Alan Spence is a poet, playwright and novelist. He is based in Edinburgh, where he runs the Sri Chinmoy Meditation Centre with his wife, Janani.
He was born in Glasgow to Glaswegian parents, Charlotte (‘Nettie’) Spence (née White), and Alexander (Alex) Spence, who was a sailmaker by trade, although he latterly worked as a storeman. His mother died when Spence was 11. He went to the University of Glasgow in 1966 and started a Law degree, then switched to English and Philosophy, completing his degree a few years later after spells of living in London. He spent 1972 living in Milan, and 1980 living in New York.
His longer writings include novels: Its Colours They Are Fine; The Stone Garden; The Magic Flute; Way to Go and The Pure Land. He has also written a number of plays: Sail Makers; Space Invaders and Changed Days. He became writer-in-residence at the University of Aberdeen in 1996, and has held a personal Chair in Creative Writing since 2001. He was also the artistic director of Aberdeen’s annual Word Festival 1999-2011.
Alan Spence is a difficult writer to characterise. Not only has he written across genres and covered many themes, his writing often falls somewhere between literature and philosophy. However, everything he writes is shot through with ideas of Zen and contemplative meditation. Spence began practicing contemplative meditation in his twenties. Coupled with long-distance running, these practices form the core of his interests and influence every facet of his writings.
His interest in Eastern philosophy and practice is most pronounced in his poetry.
He first came across haiku at school, when his head was full of Dylan Thomas’s poetry, but by the next year he was reading books about Zen and ‘was making the connection between haiku and a state of mind, a state of being – clear-eyed seeing into “the life of things”’ (Atoms of Delight). Spence writes in a variety of poetic forms borrowed from Eastern tradition, including haiku and tanka.
The eye and ear are equally important. What I’ve evolved towards is a three-line form, usually, not more than 17 syllables long (or short). The important thing is the content, catching those little existential moments of thought, what Basho [1644-94, one of Japan’s most famous Haiku poets] called the ah! of things. (Atoms of Delight)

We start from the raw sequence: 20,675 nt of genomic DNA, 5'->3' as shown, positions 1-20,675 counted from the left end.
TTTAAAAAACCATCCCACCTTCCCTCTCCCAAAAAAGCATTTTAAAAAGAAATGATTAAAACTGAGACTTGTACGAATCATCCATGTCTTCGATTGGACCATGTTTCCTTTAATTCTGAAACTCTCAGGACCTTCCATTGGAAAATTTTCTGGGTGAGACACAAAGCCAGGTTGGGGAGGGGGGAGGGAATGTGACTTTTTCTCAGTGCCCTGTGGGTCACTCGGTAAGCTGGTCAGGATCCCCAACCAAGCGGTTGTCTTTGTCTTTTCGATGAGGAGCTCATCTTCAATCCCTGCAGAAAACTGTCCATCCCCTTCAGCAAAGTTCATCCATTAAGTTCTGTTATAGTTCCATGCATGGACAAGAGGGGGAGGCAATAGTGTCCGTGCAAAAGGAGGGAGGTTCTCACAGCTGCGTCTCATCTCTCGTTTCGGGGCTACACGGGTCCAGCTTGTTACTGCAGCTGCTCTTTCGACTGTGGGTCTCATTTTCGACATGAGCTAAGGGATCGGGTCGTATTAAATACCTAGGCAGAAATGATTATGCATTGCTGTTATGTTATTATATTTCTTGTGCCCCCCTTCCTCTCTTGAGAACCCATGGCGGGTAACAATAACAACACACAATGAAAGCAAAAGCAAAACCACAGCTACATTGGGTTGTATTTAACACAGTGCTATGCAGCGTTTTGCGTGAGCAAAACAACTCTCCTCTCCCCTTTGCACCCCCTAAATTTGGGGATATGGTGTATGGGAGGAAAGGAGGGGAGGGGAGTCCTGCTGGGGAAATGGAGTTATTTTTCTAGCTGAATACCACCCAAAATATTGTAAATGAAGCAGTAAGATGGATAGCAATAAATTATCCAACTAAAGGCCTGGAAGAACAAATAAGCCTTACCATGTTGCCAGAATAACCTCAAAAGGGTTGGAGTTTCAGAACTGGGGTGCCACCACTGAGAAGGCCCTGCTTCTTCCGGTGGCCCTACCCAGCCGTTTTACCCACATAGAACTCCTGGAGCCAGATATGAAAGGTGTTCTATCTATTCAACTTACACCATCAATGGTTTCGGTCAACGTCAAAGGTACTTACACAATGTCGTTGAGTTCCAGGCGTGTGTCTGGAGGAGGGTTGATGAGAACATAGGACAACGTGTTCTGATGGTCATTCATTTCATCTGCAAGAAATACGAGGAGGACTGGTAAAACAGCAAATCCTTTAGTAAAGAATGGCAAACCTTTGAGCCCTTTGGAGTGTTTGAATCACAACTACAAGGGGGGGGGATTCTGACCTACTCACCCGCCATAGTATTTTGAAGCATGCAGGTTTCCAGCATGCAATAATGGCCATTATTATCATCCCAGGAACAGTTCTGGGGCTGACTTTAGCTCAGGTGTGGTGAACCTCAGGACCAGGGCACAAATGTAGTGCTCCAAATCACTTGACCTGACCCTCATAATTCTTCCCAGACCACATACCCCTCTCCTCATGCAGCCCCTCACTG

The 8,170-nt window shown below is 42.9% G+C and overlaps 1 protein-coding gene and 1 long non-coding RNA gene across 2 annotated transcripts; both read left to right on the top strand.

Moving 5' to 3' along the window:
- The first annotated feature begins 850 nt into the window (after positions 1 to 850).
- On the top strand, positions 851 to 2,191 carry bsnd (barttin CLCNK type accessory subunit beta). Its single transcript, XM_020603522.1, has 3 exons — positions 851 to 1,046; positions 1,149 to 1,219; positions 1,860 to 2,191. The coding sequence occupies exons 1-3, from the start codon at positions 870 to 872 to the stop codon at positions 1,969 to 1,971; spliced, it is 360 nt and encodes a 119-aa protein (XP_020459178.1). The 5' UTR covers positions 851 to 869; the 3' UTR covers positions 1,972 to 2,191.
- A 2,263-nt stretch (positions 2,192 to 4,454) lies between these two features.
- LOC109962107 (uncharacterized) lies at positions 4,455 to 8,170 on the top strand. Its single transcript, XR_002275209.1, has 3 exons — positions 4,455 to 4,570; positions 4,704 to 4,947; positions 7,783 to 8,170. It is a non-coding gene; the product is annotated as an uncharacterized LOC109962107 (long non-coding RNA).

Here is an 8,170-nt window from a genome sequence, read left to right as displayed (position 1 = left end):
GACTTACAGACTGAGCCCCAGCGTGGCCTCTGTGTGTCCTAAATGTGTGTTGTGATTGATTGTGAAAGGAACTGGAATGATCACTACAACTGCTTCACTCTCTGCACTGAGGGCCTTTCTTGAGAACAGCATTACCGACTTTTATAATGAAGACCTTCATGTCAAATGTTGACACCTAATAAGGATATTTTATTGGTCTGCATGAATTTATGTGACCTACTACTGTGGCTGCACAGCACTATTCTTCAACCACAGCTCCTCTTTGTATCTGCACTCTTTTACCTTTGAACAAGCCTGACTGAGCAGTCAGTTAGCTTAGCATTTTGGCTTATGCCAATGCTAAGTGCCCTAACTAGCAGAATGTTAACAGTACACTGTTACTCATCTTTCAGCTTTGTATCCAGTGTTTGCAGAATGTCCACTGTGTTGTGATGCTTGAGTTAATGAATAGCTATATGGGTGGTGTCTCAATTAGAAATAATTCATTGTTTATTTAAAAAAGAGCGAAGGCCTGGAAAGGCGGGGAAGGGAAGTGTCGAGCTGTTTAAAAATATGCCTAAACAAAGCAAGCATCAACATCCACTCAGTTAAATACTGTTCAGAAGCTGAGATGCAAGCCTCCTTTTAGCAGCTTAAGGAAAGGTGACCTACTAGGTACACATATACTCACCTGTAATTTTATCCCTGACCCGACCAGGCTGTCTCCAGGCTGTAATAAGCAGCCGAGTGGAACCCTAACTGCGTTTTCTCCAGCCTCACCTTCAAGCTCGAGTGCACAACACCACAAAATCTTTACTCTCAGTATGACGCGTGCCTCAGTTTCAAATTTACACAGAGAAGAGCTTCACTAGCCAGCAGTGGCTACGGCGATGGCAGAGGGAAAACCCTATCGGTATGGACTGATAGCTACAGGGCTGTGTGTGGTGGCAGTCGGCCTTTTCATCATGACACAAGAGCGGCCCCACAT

This is certainly true of Spence’s quiet, shining revelations.
Spence’s first collection of Haiku was in fact called ah! (1975) and is dedicated to his guru. This was followed by Glasgow Zen, Seasons of the Heart and Clear Light, as well as various collaborative works including Morning Glory, with illustrations by Elizabeth Blackadder, and Still with Alison Watt.
Perhaps the best-known of these collections is Glasgow Zen (1981). It captures, says critic Liz Niven in Scottish Studies Review in September 2003: ‘the philosophical bent of much Glaswegian banter, the concise brevity of Glasgow speech and the incisive wit often found in a passing street conversation.’ It is an extremely amusing collection, investigating the fabric of speech:
‘On the oneness of self and the universe’
ITS AW WAN
The interpolation of Glaswegian dialect amid lofty Zen phrases produces an insightful book which lingers with the reader long after they have put it down. It is a book which, according to John Hudson, in Markings 15, ‘pops up just when you are about to pop out’ placing you ‘re-signed, pointed in the right direction, the here and now’.
In his collection Clear Light, Spence once again succeeds in ‘capturing a specific moment and elevating it to the universal’, as Sarah Crown writes in The Guardian of 1 October 2005. Each three-line poem sits on a page of its own – a decision which persists throughout Spence’s work, promoting a meditative pace of reading. Spence’s interest in the natural world is reflected in all of his works, and in Clear Light he is particularly interested in rain. Sarah Crown notes that ‘these poems cling to the pages like raindrops, tiny, perfect and crystal clear’.
Alan Spence is a keen collaborator and his haiku are often complemented by photographs or illustrations. In Morning Glory, Elizabeth Blackadder provides a visual response to Spence’s haiku and tanka. Blackadder’s illustrations focus the mind on some aspect of the poem, whether literal or symbolic. In The Scottish Review of Books 2010, no. 4, Alan Riach draws attention to the ‘sense of transience and beauty’, and the ‘unforced charm that precludes any sense of banality’ in this creative partnership. Riach calls Spence ‘as gifted on the page as he is unobtrusive.’ This sentence perfectly summarises Spence. His moments of insight come within the context of normal life. There is an immediate empathy with Spence’s spectrum of experience:
this cold winter night –
the sticky floor
of the chinese takeaway
By accessing meditative thought and insight through everyday tasks, Spence reveals a new world in the mundane.
But Spence is not solely inspired by the minutiae of daily life. On meeting Alison Watt, a painter, he was moved to write a meditative response to a painting she was commissioned to create for Old St Paul’s church in Jeffrey Street, Edinburgh. The work, Fold, is a huge four-part painting of draped fabric. Alan Spence’s response to it, alongside photographs of its creation and an interesting introduction, were featured in a book created to celebrate the work. In these poems, Spence investigates ideas of ‘pure being’, salvation and contemplative faith:
the dark chapel
white rose a chalice
Here, we see Spence’s writing elevated and contemplative, somewhat like a prayer.